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  • Originally posted by mdedetrich View Post

    To be honest, you have zero clue what you are talking about and its evident in your responses.

    RefCel has nothing to do with the borrow checker, its an abstraction that allows reference counting (bla-bla-bla)
    Says the clueless Rust fanboy. RefCell doesn't do reference counting at all. Rc does, hence Rc<RefCell> or RefCell<RC>. So eat shit again.


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    • Originally posted by cl333r View Post
      Utterly and terminally ignorant and wrong. The borrow checker is Rust's mechanism of dealing with borrowing rules.
      Saying it doesn't make it so. The borrow checker is what the Rust developers say it is, what the compiler source code says it is and what the Rust community says it is. You could decide to call the libc the "C preprocessor" or you could decide to call New York "Paris", it wouldn't be the case. But at least you have successfully recognised the word "borrow" and jumped to a wrong conclusion, congratulations. That's still more intelligence than you've otherwise shown in this discussion.

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      • Originally posted by jacob View Post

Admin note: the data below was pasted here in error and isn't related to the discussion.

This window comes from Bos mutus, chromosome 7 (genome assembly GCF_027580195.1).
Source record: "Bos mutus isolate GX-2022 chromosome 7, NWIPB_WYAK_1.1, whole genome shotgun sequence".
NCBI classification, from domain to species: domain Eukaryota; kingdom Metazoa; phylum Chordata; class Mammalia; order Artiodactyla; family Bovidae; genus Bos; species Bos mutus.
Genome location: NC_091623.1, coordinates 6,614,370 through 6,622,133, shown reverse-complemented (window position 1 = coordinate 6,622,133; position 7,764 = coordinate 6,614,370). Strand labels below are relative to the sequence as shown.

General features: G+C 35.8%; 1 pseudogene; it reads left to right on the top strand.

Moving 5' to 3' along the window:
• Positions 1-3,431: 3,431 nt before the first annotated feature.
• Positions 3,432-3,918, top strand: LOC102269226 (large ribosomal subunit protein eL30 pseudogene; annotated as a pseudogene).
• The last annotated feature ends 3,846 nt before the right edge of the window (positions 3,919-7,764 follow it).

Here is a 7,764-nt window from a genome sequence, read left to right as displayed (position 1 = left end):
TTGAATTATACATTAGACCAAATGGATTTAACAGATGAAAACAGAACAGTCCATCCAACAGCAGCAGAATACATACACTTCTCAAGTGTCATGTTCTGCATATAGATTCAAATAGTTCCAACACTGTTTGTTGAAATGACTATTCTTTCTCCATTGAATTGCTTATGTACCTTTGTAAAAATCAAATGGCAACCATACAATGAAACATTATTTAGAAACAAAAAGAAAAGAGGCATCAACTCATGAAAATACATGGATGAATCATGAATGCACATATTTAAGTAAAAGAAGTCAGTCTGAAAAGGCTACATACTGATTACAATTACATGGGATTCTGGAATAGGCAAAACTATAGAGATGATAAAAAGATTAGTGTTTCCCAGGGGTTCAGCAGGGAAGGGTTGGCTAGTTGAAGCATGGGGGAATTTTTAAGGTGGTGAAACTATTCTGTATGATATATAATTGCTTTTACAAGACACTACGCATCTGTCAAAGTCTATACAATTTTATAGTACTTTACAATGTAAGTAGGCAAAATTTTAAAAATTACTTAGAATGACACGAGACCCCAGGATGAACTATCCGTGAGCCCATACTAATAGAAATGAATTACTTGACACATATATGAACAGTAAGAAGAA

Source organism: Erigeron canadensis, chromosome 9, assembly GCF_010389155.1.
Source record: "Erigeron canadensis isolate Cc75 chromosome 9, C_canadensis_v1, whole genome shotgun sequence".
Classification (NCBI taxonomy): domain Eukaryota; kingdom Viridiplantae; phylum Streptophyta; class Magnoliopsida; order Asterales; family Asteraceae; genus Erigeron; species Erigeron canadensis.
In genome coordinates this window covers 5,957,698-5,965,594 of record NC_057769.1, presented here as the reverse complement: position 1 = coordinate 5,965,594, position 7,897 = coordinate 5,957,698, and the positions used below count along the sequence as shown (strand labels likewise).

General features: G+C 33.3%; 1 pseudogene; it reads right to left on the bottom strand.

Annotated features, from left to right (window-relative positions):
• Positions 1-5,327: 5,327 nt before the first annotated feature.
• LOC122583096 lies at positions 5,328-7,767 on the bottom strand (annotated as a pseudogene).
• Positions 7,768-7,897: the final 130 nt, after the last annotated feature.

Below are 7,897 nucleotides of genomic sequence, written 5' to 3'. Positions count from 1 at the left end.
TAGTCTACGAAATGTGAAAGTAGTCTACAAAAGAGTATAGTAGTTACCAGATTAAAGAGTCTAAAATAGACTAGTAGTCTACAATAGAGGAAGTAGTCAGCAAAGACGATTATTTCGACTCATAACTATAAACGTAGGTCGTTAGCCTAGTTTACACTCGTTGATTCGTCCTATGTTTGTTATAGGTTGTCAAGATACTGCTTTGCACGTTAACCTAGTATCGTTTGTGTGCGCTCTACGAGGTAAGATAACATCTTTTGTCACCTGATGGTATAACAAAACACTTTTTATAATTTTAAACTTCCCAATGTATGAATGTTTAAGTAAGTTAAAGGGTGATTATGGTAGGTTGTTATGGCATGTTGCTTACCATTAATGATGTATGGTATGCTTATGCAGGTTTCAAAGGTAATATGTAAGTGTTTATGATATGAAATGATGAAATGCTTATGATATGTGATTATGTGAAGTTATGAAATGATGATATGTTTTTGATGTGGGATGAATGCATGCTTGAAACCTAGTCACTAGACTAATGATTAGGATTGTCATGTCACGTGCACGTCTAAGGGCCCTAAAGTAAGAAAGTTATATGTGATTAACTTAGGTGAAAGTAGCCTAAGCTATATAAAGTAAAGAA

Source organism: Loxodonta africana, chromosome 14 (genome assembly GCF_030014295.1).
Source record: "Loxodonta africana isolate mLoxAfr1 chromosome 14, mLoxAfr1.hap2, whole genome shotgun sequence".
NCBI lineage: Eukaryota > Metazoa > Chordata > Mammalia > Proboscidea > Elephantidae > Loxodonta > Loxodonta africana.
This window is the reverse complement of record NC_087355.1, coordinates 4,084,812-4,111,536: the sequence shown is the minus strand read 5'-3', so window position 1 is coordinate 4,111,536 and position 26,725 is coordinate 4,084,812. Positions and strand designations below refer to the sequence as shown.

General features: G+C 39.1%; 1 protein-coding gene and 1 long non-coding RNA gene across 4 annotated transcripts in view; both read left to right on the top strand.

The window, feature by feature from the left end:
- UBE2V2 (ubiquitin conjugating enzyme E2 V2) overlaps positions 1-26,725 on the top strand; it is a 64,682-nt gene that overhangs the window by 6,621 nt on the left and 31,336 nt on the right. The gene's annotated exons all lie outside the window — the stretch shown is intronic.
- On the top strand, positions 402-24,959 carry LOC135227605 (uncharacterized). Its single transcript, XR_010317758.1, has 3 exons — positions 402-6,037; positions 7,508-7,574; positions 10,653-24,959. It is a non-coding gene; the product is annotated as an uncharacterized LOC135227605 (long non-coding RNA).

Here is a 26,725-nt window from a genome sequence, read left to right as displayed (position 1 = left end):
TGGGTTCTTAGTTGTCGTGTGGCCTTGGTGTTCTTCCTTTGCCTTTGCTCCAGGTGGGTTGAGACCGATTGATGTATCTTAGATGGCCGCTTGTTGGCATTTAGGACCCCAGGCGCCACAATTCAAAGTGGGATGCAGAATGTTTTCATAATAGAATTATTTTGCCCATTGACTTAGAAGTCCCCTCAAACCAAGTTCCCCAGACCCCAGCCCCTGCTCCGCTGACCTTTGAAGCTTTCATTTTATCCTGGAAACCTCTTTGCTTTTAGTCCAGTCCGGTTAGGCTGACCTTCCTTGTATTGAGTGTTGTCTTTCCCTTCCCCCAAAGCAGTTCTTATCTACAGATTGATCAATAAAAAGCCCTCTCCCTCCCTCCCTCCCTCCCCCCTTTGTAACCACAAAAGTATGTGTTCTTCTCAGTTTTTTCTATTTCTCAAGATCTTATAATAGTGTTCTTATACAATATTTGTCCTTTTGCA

.. which brings us back to concurrency - obviously a callback is by nature not deterministic.
        What do you mean by this? If I have a single process, single threaded program then I can't see why a callback would not be deterministic? It's just like any other function call within your program and it's not executed at an arbitrarily point in time. In fact it's executed exactly at the same point in time every time assuming the program has the same inputs and does not rely on any external event. So by itself, I can't see why a "callback function" would not be "deterministic"?

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        • Originally posted by cl333r View Post
          Says the clueless Rust fanboy. RefCell doesn't do reference counting at all. Rc does, hence Rc<RefCell> or RefCell<RC>. So eat shit again.

          Just drop it. You have proven to be a clueless moron who knows nothing about Rust, concurrency or software safety and you are full of shit on each of these topics. mdedetrich was mistaken about RefCell but s/he is not hell bent on crass ignorance combined with unwarranted condescension. Unlike you.